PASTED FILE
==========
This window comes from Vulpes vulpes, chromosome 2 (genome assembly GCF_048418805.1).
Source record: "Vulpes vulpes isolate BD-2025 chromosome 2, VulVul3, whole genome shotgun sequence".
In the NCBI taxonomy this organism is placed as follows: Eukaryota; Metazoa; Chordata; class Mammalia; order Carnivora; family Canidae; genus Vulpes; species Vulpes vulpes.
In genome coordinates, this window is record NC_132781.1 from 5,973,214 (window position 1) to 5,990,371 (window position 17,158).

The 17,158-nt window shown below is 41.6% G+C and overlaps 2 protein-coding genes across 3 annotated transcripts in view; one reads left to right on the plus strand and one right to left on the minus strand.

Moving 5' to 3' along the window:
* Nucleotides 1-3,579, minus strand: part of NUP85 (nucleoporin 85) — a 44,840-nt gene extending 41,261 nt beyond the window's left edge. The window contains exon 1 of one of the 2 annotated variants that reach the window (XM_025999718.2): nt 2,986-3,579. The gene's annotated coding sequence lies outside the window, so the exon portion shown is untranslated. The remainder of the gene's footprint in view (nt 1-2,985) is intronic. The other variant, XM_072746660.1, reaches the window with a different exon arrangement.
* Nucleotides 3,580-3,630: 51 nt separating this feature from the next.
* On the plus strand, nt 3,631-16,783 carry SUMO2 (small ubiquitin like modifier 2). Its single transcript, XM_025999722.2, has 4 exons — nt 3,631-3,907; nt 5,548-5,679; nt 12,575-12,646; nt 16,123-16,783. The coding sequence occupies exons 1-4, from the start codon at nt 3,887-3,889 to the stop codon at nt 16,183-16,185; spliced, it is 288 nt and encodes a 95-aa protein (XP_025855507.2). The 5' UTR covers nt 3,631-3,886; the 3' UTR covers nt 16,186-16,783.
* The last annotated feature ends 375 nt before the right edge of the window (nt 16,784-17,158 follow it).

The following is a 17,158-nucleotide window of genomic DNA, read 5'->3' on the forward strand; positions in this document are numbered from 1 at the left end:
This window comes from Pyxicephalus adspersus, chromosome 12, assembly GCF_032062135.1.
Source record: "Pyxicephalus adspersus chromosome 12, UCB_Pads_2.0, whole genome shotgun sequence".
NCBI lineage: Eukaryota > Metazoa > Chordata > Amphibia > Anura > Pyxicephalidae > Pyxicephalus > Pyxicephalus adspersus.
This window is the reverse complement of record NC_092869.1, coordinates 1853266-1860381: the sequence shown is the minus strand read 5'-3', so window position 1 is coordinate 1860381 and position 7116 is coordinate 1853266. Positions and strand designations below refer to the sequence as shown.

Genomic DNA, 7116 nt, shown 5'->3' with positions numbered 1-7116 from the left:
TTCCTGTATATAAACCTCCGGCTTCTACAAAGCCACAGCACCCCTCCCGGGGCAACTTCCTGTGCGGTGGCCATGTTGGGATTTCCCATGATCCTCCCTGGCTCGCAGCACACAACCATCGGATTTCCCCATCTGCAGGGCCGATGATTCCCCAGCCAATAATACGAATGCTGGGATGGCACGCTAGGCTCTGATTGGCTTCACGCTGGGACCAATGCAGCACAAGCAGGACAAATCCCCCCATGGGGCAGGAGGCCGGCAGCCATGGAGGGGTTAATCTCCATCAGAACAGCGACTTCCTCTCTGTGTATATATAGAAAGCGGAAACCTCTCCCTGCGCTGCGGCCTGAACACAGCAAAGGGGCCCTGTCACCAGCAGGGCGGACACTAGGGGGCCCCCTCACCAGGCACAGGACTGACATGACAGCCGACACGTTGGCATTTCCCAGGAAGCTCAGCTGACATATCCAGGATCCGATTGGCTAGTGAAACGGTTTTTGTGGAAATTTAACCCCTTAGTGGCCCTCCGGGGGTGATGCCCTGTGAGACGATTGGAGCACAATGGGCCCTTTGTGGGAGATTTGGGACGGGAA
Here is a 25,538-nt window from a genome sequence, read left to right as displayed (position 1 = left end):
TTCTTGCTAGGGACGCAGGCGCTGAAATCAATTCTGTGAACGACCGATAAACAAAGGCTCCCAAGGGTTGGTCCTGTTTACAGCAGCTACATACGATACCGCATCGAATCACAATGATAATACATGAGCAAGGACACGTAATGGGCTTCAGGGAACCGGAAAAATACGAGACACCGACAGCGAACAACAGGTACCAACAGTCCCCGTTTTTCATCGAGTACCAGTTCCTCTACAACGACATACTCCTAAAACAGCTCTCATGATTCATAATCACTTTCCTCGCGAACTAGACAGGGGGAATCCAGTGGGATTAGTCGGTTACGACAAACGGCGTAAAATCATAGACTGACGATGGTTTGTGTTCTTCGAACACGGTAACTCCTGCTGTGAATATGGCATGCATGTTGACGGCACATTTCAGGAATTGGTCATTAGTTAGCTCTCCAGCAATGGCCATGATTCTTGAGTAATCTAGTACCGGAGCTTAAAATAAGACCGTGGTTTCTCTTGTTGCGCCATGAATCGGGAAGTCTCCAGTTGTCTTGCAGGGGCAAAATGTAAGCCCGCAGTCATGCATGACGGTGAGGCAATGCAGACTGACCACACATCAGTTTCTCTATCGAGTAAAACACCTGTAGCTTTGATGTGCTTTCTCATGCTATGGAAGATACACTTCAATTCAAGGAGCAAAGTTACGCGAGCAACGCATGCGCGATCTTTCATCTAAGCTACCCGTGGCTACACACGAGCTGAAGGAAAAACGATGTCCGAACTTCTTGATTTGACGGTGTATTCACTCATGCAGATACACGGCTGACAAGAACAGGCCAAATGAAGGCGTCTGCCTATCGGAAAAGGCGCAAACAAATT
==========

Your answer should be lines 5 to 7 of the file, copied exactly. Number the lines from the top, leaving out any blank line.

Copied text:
The 17,158-nt window shown below is 41.6% G+C and overlaps 2 protein-coding genes across 3 annotated transcripts in view; one reads left to right on the plus strand and one right to left on the minus strand.

Moving 5' to 3' along the window:
* Nucleotides 1-3,579, minus strand: part of NUP85 (nucleoporin 85) — a 44,840-nt gene extending 41,261 nt beyond the window's left edge. The window contains exon 1 of one of the 2 annotated variants that reach the window (XM_025999718.2): nt 2,986-3,579. The gene's annotated coding sequence lies outside the window, so the exon portion shown is untranslated. The remainder of the gene's footprint in view (nt 1-2,985) is intronic. The other variant, XM_072746660.1, reaches the window with a different exon arrangement.